By: Jessica Jackler
On December 12, 2019, the DOL announced a new Final Rule updating what constitutes the “regular rate” under the Fair Labor Standards Act (FLSA). The Final Rule should ease the burden for employers that offer perks and benefits to their employees without fear of miscalculating overtime rates.
Prior to the announcement of this Final Rule, employers were left unsure of which perks and benefits should be considered when calculating the regular hourly rate of employees. The Final Rule offers clarity on this subject and confirms that employers may exclude the following from an employee’s regular rate of pay:
- the cost of providing certain parking benefits, wellness programs, onsite specialist treatment, gym access and fitness classes, employee discounts on retail goods and services, certain tuition benefits (whether paid to an employee, an education provider or a student-loan program), and adoption assistance;
- payments for unused paid leave, including paid sick leave or paid time off;
- payments of certain penalties required under state and local scheduling laws;
- reimbursed expenses including cellphone plans, credentialing exam fees, organization membership dues and travel, even if not incurred “solely” for the employer’s benefit; clarifies that reimbursements that do not exceed the maximum travel reimbursement under the Federal Travel Regulation System or the optional IRS substantiation amounts for travel expenses are per se “reasonable payments”;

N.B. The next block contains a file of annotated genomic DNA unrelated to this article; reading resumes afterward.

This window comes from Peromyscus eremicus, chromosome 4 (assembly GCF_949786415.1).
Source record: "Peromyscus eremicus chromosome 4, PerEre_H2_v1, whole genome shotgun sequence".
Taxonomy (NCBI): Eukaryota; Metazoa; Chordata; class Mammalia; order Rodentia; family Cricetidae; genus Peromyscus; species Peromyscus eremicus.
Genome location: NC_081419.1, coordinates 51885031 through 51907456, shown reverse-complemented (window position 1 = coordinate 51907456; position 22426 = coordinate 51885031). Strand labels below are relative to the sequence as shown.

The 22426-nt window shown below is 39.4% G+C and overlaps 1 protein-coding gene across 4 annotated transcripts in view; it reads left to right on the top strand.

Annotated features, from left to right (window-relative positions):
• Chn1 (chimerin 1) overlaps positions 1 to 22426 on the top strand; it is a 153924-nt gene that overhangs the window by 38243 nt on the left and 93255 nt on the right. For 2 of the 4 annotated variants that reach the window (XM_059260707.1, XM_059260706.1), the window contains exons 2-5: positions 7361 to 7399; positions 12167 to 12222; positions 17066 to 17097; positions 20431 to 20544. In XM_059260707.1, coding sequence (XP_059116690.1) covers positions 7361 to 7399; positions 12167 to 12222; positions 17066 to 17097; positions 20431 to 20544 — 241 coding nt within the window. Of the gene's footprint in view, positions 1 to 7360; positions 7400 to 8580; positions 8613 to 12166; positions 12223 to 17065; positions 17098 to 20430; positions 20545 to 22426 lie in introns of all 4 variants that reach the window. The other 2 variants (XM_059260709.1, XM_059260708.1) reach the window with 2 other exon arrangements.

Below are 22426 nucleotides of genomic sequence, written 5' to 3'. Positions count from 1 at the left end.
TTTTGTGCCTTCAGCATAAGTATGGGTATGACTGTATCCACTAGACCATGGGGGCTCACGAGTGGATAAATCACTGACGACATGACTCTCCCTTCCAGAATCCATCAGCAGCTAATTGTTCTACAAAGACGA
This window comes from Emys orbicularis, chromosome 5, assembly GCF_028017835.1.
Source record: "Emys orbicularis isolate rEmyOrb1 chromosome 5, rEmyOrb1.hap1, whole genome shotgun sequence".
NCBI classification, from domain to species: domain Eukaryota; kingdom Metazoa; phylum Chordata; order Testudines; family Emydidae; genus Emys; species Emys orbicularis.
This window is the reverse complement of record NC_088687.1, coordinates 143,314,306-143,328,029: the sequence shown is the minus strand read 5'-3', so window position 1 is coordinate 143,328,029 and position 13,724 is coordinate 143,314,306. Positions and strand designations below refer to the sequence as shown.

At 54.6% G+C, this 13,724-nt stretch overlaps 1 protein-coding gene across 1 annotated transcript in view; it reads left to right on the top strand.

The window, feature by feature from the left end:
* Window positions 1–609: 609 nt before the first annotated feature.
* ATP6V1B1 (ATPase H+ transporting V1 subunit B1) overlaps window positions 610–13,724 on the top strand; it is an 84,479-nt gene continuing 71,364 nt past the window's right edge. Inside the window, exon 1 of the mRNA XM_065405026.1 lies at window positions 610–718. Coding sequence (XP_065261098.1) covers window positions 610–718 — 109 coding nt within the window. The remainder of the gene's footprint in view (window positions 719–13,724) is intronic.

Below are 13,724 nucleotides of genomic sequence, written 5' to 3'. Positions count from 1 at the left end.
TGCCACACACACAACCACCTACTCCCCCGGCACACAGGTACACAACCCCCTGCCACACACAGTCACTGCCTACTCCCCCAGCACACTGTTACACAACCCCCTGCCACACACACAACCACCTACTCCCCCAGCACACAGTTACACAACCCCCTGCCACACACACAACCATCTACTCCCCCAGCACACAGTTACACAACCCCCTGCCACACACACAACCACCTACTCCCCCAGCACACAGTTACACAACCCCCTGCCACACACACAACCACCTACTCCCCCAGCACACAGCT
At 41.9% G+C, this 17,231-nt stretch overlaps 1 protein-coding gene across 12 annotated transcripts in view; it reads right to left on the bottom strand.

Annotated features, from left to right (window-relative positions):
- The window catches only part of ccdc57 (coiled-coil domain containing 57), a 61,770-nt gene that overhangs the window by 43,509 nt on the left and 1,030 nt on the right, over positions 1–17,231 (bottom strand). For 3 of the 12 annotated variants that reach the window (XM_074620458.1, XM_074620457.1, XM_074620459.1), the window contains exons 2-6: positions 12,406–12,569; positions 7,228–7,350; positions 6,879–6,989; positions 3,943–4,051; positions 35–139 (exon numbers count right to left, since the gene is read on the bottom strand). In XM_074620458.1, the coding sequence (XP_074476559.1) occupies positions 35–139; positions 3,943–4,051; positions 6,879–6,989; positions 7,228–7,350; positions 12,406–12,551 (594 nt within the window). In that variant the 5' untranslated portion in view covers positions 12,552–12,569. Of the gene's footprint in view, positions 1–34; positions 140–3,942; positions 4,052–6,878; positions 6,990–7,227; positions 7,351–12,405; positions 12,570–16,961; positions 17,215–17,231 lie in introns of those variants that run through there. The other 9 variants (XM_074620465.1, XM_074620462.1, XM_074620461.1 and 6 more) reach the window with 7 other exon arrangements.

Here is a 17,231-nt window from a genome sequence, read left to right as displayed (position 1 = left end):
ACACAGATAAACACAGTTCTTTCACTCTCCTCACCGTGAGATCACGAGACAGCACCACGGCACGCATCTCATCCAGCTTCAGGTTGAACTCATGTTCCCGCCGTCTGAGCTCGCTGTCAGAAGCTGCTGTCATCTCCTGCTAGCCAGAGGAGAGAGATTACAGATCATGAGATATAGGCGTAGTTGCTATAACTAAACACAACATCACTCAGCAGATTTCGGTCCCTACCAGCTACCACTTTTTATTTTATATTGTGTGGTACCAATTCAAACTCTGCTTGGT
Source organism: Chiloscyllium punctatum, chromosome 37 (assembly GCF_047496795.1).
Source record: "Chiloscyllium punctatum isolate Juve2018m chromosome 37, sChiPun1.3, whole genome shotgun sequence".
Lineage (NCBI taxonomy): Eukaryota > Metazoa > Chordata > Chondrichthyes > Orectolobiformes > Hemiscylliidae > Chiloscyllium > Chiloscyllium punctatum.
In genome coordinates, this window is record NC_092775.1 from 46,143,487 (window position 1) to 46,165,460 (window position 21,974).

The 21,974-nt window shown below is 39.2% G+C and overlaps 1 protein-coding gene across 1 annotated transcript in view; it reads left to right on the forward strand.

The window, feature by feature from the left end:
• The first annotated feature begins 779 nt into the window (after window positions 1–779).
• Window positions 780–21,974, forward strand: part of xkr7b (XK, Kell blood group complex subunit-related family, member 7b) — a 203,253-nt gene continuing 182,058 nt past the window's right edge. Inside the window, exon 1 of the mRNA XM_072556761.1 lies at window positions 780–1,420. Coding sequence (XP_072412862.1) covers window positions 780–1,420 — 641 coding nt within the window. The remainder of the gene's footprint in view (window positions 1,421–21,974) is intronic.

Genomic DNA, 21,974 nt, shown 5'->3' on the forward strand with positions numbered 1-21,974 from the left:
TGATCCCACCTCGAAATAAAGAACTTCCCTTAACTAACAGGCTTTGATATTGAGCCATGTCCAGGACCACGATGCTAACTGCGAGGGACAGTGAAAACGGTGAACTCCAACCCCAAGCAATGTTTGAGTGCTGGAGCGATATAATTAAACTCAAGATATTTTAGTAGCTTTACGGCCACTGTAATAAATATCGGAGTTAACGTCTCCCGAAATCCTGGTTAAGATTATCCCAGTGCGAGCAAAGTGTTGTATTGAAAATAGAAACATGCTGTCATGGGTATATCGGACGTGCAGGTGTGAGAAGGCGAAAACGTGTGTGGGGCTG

- certain sign-on bonuses and certain longevity bonuses;
- the cost of office coffee and snacks to employees as gifts;
- discretionary bonuses, clarifying that the label given a bonus does not determine whether it is discretionary and providing additional examples; and
- contributions to benefit plans for accident, unemployment, legal services or other events that could cause future financial hardship or expense.
Additionally, the Final Rule addresses two other changes:
- “call-back” pay and other payments similar to call-back pay no longer need to be “infrequent and sporadic” to be excluded from an employee’s regular rate; and
- employers using an authorized basic rate may exclude from the overtime computation any additional payment that would not increase total overtime compensation by more than 40% of the higher of the applicable local, state or federal minimum wage a week on average for the overtime workweeks in which the employer makes the payment.
The Final Rule went into effect January 15.
Practice Tip: The Final Rule is a welcome update to employers and should provide more ease to companies that offer perks and benefits to employees. If you have any questions about the Final Rule, please contact Storrs Downey or Jessica Jackler.